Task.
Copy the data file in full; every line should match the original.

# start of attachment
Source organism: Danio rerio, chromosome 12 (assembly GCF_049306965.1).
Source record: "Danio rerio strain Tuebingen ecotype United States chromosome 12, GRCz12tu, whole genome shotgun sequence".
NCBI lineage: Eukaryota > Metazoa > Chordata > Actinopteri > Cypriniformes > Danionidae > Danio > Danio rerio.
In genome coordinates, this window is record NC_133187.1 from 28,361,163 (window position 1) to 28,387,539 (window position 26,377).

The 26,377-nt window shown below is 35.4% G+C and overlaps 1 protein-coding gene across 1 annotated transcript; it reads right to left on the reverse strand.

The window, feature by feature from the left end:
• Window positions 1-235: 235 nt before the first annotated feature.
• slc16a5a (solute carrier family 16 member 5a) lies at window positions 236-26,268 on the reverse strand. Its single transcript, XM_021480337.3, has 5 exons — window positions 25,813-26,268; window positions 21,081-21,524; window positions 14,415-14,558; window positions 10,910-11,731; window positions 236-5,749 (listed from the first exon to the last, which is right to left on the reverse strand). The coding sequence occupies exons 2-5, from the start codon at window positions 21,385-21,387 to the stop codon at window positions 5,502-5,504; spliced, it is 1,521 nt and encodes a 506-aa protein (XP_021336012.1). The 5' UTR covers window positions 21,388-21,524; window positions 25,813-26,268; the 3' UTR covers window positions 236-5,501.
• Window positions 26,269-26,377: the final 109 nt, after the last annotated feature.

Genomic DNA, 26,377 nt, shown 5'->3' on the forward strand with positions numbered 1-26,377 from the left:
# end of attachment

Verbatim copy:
Source organism: Danio rerio, chromosome 12 (assembly GCF_049306965.1).
Source record: "Danio rerio strain Tuebingen ecotype United States chromosome 12, GRCz12tu, whole genome shotgun sequence".
NCBI lineage: Eukaryota > Metazoa > Chordata > Actinopteri > Cypriniformes > Danionidae > Danio > Danio rerio.
In genome coordinates, this window is record NC_133187.1 from 28,361,163 (window position 1) to 28,387,539 (window position 26,377).

The 26,377-nt window shown below is 35.4% G+C and overlaps 1 protein-coding gene across 1 annotated transcript; it reads right to left on the reverse strand.

The window, feature by feature from the left end:
• Window positions 1-235: 235 nt before the first annotated feature.
• slc16a5a (solute carrier family 16 member 5a) lies at window positions 236-26,268 on the reverse strand. Its single transcript, XM_021480337.3, has 5 exons — window positions 25,813-26,268; window positions 21,081-21,524; window positions 14,415-14,558; window positions 10,910-11,731; window positions 236-5,749 (listed from the first exon to the last, which is right to left on the reverse strand). The coding sequence occupies exons 2-5, from the start codon at window positions 21,385-21,387 to the stop codon at window positions 5,502-5,504; spliced, it is 1,521 nt and encodes a 506-aa protein (XP_021336012.1). The 5' UTR covers window positions 21,388-21,524; window positions 25,813-26,268; the 3' UTR covers window positions 236-5,501.
• Window positions 26,269-26,377: the final 109 nt, after the last annotated feature.

Genomic DNA, 26,377 nt, shown 5'->3' on the forward strand with positions numbered 1-26,377 from the left: